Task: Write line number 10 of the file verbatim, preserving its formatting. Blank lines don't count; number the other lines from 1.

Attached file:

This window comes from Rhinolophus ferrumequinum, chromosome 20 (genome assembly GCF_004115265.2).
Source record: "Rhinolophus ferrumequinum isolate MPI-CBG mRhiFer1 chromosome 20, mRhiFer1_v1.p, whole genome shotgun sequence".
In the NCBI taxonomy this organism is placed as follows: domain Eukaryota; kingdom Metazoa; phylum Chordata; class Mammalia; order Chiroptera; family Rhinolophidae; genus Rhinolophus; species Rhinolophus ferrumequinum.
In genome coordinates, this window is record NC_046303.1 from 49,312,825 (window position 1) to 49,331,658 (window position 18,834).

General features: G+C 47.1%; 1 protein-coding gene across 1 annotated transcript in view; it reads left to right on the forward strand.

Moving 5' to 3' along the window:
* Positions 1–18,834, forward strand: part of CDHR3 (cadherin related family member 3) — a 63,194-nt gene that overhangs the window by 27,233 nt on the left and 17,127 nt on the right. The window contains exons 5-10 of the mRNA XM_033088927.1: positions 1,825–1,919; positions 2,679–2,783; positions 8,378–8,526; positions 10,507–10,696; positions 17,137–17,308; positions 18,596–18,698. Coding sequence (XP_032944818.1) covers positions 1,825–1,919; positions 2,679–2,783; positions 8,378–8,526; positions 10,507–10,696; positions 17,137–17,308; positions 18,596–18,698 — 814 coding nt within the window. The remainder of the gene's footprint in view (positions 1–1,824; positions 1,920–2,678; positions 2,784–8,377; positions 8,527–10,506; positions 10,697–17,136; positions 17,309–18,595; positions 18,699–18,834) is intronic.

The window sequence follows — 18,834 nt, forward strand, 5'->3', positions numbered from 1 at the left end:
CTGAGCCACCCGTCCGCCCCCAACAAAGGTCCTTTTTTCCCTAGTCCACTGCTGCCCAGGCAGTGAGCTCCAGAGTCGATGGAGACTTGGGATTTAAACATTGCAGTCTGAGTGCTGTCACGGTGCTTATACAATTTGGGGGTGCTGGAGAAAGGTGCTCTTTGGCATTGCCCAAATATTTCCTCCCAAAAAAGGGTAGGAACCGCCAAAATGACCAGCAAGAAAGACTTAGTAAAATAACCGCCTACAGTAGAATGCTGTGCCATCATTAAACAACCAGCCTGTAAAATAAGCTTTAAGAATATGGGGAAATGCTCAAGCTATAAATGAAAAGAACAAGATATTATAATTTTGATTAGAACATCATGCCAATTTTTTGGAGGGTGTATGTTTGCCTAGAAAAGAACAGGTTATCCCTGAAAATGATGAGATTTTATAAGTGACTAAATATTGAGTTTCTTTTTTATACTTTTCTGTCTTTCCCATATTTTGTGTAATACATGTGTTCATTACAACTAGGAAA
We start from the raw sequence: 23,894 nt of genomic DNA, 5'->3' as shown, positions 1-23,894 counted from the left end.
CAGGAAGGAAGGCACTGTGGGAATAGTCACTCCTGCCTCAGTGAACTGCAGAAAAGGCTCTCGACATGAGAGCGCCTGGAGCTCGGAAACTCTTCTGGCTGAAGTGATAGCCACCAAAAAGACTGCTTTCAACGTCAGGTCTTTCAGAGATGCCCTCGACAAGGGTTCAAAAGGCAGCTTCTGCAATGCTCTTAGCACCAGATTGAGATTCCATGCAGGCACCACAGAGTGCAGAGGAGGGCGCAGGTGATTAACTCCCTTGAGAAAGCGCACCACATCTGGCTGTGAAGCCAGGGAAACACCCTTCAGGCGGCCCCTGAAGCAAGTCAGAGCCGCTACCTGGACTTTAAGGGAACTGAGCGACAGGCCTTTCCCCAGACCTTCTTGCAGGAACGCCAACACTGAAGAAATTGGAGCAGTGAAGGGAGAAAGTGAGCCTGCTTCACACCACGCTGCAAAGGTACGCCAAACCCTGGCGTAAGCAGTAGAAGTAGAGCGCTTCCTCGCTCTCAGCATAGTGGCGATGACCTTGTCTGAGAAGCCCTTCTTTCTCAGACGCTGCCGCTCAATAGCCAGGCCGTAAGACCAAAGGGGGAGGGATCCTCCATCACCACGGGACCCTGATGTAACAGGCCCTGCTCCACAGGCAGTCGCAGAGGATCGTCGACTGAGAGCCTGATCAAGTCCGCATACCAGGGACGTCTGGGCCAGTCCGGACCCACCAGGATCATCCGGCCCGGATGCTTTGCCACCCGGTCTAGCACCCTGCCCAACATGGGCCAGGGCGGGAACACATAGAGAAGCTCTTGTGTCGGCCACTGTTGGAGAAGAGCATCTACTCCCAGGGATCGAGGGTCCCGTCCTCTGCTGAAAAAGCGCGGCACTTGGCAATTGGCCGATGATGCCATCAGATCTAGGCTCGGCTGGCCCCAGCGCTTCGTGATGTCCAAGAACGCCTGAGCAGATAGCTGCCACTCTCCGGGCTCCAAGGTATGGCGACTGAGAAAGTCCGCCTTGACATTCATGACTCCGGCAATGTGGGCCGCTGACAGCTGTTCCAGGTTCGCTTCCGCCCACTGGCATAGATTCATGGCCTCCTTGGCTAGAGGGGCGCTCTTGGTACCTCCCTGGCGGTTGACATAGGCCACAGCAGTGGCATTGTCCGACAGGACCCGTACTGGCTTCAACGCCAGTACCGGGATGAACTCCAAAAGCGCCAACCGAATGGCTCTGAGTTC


We start from the raw sequence: 23,894 nt of genomic DNA, 5'->3' as shown, positions 1-23,894 counted from the left end.